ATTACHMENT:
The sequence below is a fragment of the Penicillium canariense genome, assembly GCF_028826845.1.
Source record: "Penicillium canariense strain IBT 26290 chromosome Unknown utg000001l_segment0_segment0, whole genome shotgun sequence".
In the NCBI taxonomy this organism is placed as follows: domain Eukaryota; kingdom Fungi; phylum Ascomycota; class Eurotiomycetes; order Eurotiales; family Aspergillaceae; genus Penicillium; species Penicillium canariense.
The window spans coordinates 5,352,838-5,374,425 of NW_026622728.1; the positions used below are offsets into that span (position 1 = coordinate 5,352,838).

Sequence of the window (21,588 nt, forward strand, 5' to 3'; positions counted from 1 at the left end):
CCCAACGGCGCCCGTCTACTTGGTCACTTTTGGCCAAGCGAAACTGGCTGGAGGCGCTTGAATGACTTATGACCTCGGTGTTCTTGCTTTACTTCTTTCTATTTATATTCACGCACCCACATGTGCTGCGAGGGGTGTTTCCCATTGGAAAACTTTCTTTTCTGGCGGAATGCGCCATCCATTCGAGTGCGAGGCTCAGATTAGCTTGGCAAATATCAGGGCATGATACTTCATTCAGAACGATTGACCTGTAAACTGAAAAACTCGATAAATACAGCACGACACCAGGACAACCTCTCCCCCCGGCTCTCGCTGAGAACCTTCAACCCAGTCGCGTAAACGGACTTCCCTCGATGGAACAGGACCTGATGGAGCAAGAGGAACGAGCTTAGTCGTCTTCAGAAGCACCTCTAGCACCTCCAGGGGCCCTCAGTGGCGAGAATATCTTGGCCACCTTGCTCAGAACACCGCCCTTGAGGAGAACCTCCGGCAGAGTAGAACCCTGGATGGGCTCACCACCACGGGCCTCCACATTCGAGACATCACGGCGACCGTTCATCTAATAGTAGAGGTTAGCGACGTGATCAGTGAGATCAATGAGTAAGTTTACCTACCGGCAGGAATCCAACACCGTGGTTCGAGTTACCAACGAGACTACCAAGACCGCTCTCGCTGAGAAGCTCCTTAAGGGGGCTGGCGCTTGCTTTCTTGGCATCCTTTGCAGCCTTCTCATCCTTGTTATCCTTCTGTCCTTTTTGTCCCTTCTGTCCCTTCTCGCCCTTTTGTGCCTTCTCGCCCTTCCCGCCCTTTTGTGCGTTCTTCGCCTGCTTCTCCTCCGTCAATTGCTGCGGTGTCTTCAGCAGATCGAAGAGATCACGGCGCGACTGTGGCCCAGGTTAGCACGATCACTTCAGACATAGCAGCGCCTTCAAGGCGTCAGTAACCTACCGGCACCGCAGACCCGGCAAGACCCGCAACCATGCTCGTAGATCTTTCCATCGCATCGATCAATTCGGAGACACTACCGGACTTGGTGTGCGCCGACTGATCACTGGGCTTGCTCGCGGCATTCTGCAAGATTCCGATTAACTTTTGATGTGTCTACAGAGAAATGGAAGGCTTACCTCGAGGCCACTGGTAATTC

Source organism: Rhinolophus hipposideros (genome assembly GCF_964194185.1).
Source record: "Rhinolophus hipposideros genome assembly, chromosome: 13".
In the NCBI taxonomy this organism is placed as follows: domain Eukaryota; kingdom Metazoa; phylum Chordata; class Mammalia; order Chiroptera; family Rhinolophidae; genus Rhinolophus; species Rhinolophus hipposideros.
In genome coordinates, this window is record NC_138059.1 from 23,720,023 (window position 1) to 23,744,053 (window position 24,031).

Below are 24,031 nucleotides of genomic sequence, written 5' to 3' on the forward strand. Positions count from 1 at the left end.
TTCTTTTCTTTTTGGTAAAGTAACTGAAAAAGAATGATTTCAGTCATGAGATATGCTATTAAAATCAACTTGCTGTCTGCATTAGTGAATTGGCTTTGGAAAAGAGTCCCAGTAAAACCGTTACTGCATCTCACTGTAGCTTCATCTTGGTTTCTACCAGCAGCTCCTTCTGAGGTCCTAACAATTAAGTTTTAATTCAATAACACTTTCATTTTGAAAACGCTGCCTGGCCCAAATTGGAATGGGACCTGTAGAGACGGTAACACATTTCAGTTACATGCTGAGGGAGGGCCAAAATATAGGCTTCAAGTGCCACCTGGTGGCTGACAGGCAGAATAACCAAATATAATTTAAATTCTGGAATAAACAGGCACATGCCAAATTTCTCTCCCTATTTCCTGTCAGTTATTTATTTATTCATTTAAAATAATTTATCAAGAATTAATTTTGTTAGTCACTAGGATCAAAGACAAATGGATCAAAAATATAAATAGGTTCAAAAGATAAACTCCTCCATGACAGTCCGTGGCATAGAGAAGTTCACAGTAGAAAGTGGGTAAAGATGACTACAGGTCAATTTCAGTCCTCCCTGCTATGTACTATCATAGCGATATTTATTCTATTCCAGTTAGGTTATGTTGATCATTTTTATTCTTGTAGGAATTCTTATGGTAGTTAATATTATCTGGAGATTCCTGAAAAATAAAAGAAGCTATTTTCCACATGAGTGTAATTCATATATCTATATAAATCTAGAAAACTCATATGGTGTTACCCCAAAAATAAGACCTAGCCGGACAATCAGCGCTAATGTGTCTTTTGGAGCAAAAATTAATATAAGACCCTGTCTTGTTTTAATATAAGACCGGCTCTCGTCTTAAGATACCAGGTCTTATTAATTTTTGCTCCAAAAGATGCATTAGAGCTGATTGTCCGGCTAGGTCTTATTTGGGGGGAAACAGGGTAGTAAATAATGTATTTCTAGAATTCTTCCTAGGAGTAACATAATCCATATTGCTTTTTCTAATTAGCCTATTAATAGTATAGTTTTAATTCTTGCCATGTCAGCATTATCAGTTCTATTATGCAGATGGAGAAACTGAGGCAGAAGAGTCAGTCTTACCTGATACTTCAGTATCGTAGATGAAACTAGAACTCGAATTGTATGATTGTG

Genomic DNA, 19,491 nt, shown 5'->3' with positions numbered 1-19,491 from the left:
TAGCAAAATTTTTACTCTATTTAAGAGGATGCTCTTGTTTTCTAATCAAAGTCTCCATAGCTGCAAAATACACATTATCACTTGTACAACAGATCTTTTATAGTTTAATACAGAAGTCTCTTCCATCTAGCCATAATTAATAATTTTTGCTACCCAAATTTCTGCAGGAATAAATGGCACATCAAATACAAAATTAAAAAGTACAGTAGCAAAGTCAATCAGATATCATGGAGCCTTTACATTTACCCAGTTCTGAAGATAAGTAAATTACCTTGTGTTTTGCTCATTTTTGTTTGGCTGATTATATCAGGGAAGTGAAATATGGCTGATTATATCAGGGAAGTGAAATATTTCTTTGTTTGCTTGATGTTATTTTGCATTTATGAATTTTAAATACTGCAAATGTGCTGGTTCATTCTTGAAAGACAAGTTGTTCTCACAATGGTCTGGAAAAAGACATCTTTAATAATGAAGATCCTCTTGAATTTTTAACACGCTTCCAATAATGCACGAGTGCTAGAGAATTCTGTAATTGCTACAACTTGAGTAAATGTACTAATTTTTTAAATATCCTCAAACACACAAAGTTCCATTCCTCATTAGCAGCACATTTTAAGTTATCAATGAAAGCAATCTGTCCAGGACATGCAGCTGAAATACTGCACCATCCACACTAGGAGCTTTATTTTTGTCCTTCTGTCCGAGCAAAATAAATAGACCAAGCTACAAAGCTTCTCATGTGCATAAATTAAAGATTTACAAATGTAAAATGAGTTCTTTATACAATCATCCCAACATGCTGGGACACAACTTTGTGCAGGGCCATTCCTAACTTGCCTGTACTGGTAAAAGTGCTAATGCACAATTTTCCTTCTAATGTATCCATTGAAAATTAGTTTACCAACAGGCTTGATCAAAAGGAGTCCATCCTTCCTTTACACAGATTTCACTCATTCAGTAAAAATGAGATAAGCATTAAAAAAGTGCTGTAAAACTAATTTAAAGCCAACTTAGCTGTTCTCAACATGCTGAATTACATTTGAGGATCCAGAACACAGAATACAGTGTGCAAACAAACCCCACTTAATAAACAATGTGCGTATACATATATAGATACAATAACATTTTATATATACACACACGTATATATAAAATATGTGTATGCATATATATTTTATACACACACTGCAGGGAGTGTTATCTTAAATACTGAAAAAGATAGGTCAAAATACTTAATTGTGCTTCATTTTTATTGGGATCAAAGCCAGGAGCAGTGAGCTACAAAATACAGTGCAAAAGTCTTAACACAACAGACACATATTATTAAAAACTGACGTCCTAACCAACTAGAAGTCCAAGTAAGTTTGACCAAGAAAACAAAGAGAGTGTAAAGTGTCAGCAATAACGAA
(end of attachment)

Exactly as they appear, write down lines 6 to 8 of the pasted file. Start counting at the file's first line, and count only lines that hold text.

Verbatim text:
CCCAACGGCGCCCGTCTACTTGGTCACTTTTGGCCAAGCGAAACTGGCTGGAGGCGCTTGAATGACTTATGACCTCGGTGTTCTTGCTTTACTTCTTTCTATTTATATTCACGCACCCACATGTGCTGCGAGGGGTGTTTCCCATTGGAAAACTTTCTTTTCTGGCGGAATGCGCCATCCATTCGAGTGCGAGGCTCAGATTAGCTTGGCAAATATCAGGGCATGATACTTCATTCAGAACGATTGACCTGTAAACTGAAAAACTCGATAAATACAGCACGACACCAGGACAACCTCTCCCCCCGGCTCTCGCTGAGAACCTTCAACCCAGTCGCGTAAACGGACTTCCCTCGATGGAACAGGACCTGATGGAGCAAGAGGAACGAGCTTAGTCGTCTTCAGAAGCACCTCTAGCACCTCCAGGGGCCCTCAGTGGCGAGAATATCTTGGCCACCTTGCTCAGAACACCGCCCTTGAGGAGAACCTCCGGCAGAGTAGAACCCTGGATGGGCTCACCACCACGGGCCTCCACATTCGAGACATCACGGCGACCGTTCATCTAATAGTAGAGGTTAGCGACGTGATCAGTGAGATCAATGAGTAAGTTTACCTACCGGCAGGAATCCAACACCGTGGTTCGAGTTACCAACGAGACTACCAAGACCGCTCTCGCTGAGAAGCTCCTTAAGGGGGCTGGCGCTTGCTTTCTTGGCATCCTTTGCAGCCTTCTCATCCTTGTTATCCTTCTGTCCTTTTTGTCCCTTCTGTCCCTTCTCGCCCTTTTGTGCCTTCTCGCCCTTCCCGCCCTTTTGTGCGTTCTTCGCCTGCTTCTCCTCCGTCAATTGCTGCGGTGTCTTCAGCAGATCGAAGAGATCACGGCGCGACTGTGGCCCAGGTTAGCACGATCACTTCAGACATAGCAGCGCCTTCAAGGCGTCAGTAACCTACCGGCACCGCAGACCCGGCAAGACCCGCAACCATGCTCGTAGATCTTTCCATCGCATCGATCAATTCGGAGACACTACCGGACTTGGTGTGCGCCGACTGATCACTGGGCTTGCTCGCGGCATTCTGCAAGATTCCGATTAACTTTTGATGTGTCTACAGAGAAATGGAAGGCTTACCTCGAGGCCACTGGTAATTC

Source organism: Rhinolophus hipposideros (genome assembly GCF_964194185.1).
Source record: "Rhinolophus hipposideros genome assembly, chromosome: 13".